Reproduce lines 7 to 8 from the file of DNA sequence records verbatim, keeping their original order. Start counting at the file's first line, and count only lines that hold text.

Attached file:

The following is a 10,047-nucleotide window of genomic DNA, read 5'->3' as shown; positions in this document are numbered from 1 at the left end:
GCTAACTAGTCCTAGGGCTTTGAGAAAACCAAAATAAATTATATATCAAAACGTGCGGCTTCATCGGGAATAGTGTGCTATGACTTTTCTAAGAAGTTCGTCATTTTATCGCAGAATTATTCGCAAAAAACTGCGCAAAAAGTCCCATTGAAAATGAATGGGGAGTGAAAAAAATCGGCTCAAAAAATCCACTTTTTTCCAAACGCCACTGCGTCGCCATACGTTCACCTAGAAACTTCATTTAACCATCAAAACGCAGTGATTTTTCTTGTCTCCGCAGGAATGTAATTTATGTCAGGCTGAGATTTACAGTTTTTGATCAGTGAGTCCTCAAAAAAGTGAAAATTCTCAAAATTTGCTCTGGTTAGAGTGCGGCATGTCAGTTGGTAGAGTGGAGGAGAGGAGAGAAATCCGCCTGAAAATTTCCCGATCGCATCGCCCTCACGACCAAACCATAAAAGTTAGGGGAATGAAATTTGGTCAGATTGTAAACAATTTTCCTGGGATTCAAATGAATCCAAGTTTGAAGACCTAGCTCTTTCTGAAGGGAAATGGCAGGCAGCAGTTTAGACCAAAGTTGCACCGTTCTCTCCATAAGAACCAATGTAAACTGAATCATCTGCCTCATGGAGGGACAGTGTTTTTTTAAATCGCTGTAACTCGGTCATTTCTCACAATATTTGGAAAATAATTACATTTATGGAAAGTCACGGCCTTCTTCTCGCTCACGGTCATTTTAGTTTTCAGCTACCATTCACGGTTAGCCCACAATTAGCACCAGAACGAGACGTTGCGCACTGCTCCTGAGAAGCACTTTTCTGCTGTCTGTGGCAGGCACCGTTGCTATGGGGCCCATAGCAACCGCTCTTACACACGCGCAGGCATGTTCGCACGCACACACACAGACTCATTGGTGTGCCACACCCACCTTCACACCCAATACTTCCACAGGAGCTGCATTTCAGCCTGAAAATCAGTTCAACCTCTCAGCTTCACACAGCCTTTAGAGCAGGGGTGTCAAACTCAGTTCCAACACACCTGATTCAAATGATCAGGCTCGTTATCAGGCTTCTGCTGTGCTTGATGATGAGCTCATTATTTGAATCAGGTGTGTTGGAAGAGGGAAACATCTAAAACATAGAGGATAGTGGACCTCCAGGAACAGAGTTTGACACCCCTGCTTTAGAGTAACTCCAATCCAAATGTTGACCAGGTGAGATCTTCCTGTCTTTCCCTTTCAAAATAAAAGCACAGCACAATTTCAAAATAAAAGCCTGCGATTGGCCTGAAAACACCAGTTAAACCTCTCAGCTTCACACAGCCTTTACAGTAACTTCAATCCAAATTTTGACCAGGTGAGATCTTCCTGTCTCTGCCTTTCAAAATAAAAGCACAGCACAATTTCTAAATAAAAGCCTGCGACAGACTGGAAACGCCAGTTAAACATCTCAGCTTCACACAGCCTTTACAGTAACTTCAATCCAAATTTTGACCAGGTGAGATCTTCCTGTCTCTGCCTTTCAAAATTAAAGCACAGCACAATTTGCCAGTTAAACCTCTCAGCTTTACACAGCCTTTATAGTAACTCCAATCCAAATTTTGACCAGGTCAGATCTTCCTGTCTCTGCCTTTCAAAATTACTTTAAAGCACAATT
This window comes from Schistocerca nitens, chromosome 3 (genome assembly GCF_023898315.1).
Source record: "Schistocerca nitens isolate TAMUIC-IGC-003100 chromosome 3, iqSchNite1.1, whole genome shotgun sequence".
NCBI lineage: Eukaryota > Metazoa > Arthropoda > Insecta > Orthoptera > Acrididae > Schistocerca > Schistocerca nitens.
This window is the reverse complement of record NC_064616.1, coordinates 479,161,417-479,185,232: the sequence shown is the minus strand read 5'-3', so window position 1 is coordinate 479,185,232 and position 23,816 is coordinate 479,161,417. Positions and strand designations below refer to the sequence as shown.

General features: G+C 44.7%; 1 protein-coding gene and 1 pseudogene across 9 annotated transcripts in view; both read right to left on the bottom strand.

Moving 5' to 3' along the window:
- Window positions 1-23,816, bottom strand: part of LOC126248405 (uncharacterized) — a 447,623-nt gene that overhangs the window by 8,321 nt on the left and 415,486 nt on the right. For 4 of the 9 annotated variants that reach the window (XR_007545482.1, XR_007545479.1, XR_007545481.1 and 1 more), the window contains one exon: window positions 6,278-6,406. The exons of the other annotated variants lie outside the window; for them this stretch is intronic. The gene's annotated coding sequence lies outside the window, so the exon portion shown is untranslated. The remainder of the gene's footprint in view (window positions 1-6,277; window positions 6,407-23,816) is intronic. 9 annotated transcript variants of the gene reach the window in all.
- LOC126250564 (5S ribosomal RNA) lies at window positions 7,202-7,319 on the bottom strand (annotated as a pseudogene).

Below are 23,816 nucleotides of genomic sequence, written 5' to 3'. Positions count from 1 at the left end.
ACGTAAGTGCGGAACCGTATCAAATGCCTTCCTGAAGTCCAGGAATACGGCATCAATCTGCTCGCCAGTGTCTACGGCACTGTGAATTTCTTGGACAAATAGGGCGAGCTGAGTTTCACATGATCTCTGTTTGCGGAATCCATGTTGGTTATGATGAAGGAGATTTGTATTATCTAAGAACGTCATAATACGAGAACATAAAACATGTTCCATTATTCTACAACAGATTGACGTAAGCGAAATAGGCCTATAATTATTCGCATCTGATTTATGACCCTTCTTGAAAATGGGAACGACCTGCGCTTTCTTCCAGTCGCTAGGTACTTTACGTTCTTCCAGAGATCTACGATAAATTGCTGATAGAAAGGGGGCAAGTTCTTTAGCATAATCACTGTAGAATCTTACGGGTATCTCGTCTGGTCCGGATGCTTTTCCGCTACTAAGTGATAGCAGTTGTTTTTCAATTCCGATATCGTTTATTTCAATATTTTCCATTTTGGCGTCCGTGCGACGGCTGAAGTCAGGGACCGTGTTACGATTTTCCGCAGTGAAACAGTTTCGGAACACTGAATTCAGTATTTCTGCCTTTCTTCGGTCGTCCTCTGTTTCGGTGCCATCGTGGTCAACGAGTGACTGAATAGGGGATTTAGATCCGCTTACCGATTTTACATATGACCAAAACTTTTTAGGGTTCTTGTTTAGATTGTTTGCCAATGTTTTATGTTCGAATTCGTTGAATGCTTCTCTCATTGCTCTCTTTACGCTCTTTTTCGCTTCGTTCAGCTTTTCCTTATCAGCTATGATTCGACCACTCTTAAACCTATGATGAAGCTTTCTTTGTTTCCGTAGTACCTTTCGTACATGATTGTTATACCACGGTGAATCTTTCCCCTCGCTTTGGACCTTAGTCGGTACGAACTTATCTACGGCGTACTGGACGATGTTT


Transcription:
General features: G+C 44.7%; 1 protein-coding gene and 1 pseudogene across 9 annotated transcripts in view; both read right to left on the bottom strand.

Moving 5' to 3' along the window: